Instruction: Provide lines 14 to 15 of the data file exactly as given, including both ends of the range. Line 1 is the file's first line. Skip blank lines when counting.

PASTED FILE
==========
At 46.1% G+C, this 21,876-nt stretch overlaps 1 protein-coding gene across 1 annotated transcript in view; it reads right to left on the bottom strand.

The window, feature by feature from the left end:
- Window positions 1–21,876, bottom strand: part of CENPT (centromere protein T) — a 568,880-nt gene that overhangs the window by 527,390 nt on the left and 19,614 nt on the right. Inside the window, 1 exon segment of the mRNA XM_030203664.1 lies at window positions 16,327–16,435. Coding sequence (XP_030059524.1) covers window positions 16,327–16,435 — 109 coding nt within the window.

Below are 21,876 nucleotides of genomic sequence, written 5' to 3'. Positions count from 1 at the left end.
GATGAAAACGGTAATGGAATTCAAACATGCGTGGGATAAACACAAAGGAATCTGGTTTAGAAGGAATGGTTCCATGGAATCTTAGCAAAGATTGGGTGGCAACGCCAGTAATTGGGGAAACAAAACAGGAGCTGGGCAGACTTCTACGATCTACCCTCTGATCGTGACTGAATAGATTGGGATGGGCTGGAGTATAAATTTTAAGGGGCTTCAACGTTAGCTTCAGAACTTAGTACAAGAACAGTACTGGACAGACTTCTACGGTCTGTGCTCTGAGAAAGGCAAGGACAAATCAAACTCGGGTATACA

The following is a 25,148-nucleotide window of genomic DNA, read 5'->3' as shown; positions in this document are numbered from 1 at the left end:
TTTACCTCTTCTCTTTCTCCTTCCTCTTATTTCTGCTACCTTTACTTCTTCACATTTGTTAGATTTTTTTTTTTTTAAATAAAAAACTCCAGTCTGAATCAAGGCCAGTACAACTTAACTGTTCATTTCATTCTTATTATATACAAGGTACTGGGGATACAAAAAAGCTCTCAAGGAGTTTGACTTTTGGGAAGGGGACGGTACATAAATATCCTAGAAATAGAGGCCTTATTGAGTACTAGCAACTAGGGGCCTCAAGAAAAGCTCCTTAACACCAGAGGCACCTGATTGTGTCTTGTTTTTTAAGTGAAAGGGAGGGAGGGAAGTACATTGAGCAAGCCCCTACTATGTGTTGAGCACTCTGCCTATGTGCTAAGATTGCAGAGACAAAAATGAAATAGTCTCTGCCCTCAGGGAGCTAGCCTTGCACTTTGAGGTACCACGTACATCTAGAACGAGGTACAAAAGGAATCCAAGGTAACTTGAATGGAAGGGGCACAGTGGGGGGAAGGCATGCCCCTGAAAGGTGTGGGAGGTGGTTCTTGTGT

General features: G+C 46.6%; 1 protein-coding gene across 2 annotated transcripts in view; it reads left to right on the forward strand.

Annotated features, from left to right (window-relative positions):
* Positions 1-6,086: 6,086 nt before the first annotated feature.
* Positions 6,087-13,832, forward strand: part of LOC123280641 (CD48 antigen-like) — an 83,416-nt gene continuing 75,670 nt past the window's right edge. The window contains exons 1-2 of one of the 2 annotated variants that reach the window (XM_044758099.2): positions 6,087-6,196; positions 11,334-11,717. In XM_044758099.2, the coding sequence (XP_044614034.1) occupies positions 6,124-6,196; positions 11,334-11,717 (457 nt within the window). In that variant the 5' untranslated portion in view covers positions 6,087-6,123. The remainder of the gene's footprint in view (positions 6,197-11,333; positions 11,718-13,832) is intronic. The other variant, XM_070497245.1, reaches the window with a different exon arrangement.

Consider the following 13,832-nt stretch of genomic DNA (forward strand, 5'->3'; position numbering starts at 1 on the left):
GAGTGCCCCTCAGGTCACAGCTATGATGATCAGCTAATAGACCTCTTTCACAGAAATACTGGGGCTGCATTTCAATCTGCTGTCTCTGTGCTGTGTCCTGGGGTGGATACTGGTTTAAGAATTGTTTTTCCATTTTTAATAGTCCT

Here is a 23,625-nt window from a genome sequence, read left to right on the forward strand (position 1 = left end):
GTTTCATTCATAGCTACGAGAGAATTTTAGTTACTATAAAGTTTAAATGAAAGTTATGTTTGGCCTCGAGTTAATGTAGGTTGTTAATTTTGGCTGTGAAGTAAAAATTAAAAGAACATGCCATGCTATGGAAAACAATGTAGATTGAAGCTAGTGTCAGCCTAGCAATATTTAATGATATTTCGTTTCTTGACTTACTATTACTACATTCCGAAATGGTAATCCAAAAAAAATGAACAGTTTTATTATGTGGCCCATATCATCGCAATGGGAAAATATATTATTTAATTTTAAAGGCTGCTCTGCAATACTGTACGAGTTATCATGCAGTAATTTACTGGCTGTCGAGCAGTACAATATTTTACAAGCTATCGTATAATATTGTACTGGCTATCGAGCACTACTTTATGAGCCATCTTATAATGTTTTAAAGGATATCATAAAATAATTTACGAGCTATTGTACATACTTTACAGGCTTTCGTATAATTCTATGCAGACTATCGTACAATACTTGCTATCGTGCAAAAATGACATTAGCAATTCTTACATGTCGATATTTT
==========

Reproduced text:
Here is a 23,625-nt window from a genome sequence, read left to right on the forward strand (position 1 = left end):
GTTTCATTCATAGCTACGAGAGAATTTTAGTTACTATAAAGTTTAAATGAAAGTTATGTTTGGCCTCGAGTTAATGTAGGTTGTTAATTTTGGCTGTGAAGTAAAAATTAAAAGAACATGCCATGCTATGGAAAACAATGTAGATTGAAGCTAGTGTCAGCCTAGCAATATTTAATGATATTTCGTTTCTTGACTTACTATTACTACATTCCGAAATGGTAATCCAAAAAAAATGAACAGTTTTATTATGTGGCCCATATCATCGCAATGGGAAAATATATTATTTAATTTTAAAGGCTGCTCTGCAATACTGTACGAGTTATCATGCAGTAATTTACTGGCTGTCGAGCAGTACAATATTTTACAAGCTATCGTATAATATTGTACTGGCTATCGAGCACTACTTTATGAGCCATCTTATAATGTTTTAAAGGATATCATAAAATAATTTACGAGCTATTGTACATACTTTACAGGCTTTCGTATAATTCTATGCAGACTATCGTACAATACTTGCTATCGTGCAAAAATGACATTAGCAATTCTTACATGTCGATATTTT